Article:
Security for Web Developers
(Prepared as background for a Webgrrls-LA chat on Dec 12, 2000)
Kinds of Security
- Availability: whether the web site is available when users want it. An attack that makes a site unavailable is called a Denial-of-Service attack.
- Integrity: whether an attacker can change the content or software on the web site. A site this has happened to is called 'hacked' or 'subverted'.
- Authenticity: whether an attacker can make his site look like yours, and thereby get users to divulge private info to him.
Examples include 'spoofing' attacks and 'man-in-the-middle' attacks.
- Privacy: whether an attacker can find out things he oughtn't (like credit card numbers).
Privacy is usually compromised by bad design or installation of a web application, but can also be
compromised by attacks, including one called "purchase-key" attack, where the attacker simply bribes someone who works on the site.
It is also often compromised by using applications like FTP, TELNET, or POP3, which send unencrypted passwords over the Internet.
- Safety: whether an attacker can destroy information on a user's computer.
- Physical: whether an attacker can walk up to your computer and boot his own software on it.
- Malpractice: if you don't follow commonly accepted best security practices, you or your company could be
liable for damages attackers caused to other systems using your computers!
Case Studies: How Sites Were Hacked
- A computer infected with the
recently mailed an infected attachment supposedly from "firstname.lastname@example.org" to Webgrrls-LA members.
The virus gives the virus author total control over infected computers.
It even updates itself via the Internet periodically!
This means infected computer are at risk of being used for just about anything:
password sniffing (which would be a breach of privacy),
launching Distributed Denial of Service attacks on other sites,
or of having their web content or applications hacked (if the infected computer is a web server).
- One novice web designer I know used Front Page's bulletin board feature in 1999 to store credit card info. Not a good idea.
I found the URL of the hidden board by doing "View Source" on his info entry page and guessing a bit, then
called him up and read off a few credit card numbers. (An example of a site without effective privacy.)
- ZDNet's OpenHack Challenge - shows how
even a relatively well secured site was hacked, and how you can protect yours. (An example of a site with bugs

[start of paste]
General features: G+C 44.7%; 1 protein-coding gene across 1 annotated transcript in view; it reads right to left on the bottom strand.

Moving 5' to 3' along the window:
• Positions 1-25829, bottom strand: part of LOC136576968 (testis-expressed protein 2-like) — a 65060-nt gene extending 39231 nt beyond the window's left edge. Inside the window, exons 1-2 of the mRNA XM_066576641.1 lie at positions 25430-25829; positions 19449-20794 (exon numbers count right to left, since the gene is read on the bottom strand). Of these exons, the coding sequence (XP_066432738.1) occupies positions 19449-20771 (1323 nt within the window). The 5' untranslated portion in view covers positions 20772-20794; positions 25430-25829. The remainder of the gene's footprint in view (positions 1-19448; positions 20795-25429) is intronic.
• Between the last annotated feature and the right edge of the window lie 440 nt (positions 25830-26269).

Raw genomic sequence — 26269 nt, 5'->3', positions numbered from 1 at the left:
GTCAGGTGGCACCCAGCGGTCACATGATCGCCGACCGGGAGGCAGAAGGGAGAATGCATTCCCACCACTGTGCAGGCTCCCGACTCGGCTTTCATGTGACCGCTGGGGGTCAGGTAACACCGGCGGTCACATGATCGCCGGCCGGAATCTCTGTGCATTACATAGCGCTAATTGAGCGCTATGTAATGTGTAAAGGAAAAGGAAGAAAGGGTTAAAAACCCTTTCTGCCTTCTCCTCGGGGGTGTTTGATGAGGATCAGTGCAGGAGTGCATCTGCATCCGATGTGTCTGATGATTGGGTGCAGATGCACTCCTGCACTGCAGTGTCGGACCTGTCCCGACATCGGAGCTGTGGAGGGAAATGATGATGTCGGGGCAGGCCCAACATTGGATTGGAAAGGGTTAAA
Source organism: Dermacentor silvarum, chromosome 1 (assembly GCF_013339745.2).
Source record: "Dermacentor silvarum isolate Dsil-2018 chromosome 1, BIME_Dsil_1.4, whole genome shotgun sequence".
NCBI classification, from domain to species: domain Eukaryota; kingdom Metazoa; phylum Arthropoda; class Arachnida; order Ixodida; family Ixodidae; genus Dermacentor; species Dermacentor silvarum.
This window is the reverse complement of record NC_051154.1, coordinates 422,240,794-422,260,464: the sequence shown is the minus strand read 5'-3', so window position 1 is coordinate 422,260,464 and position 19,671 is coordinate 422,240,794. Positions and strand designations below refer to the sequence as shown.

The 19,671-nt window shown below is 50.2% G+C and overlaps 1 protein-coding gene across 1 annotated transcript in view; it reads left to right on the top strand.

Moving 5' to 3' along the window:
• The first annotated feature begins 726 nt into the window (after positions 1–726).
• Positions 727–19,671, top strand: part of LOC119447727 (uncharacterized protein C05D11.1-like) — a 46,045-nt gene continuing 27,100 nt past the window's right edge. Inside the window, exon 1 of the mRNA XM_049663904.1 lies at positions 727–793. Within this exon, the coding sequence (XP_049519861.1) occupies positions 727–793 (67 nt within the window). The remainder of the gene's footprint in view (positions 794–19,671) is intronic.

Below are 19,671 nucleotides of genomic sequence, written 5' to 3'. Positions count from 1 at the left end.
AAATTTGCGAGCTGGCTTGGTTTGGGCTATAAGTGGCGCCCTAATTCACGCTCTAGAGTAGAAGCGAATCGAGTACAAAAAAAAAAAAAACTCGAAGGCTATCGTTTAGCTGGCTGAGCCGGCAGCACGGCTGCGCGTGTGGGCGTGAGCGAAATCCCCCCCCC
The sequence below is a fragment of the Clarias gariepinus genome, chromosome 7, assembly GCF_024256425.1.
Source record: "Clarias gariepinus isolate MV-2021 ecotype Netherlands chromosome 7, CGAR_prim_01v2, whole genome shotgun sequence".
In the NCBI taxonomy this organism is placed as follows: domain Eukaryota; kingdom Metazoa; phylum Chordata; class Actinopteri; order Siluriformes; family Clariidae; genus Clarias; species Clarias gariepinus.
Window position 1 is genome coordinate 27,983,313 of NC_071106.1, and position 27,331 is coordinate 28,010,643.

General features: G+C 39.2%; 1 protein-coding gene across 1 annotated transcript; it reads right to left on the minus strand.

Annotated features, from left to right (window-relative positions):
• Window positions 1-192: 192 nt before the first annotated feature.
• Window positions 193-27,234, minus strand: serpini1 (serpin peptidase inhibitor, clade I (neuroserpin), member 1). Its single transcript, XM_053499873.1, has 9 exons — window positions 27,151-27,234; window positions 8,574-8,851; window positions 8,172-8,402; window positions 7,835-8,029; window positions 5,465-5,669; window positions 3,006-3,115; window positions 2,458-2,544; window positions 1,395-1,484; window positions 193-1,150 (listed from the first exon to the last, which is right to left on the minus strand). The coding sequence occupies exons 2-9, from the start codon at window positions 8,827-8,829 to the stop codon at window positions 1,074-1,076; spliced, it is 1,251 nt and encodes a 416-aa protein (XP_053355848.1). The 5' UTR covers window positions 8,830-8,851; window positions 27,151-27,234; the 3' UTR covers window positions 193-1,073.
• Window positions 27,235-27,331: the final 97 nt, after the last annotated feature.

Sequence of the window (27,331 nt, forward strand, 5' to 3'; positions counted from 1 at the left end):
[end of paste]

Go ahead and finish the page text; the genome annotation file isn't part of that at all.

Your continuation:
and poorly configured applications that together caused a loss of site integrity.)
Distributed Denial-of-Service Attacks on Yahoo, Amazon, EBay, CNN, and others in 2000 -
how hackers broke into hundreds of computers and used them a base from which to
launch a massive denial-of-service attack on popular sites.
- Chasing the Wind
- A game of cat and mouse between a system administrator and a script
kiddie. Describes how script kiddies find vulnerable sites, and how
network administrators at large sites try to track them down.
Many groups post security advisories. Here are a few recent ones:
- SSH is a protocol that replaces FTP and Telnet; it's a secure way to upload or download files
or open a commandline shell session on your web server.
You can find free SSH clients at www.openssh.com or
and commercial versions at many places, for instance, www.ssh.com and
Basic Security Checklist
- Secure your own workstation first! The server is only as secure as
the workstations of all the people who are allowed to upload to it.
- If you're using Windows,
and set Outlook/Outlook Express to use the Restricted Zone when reading email.
this CERT advisory
(mirror site) for step-by-step instructions.
- If you're using Windows or Mac, get a good antivirus program
that runs daily and keeps itself up to date.
- Turn off all unneeded network services.
The most common unneeded service on Macs and PC's is file and printer sharing.
for tips on how to turn that off.
- Don't use programs that send passwords in the clear.
FTP (e.g. Fetch), Telnet, and email programs that use POP3 are common offenders.
Secure alternatives exist; you can use SSH instead of FTP or Telnet.
Not many ISP's support secure email protocols, though.
- Don't use the same password for different systems.
Even if you're good, and use a secure protocol like SSH to upload to your web server,
but your email program uses an insecure protocol like POP3,
you can still get hacked if your passwords for mail and for the web server are the same.
- Don't run old versions of third-party packages on your web server!
You need to stay up-to-date to avoid falling victim to attacks on known vulnerabilities.
- Learn more! Go find better security checklists, and follow them.
Learn what attacks are common at the moment.
See "Online Resources" below.
Advanced Online Resources
Each of these books has a sample chapter online; these samples are well worth reading.
(They're all part of O'Reilly's Nutshell series, btw. I love that series.)
Copyright 1999,2000 Dan Kegel
Last updated: 8 January 2001
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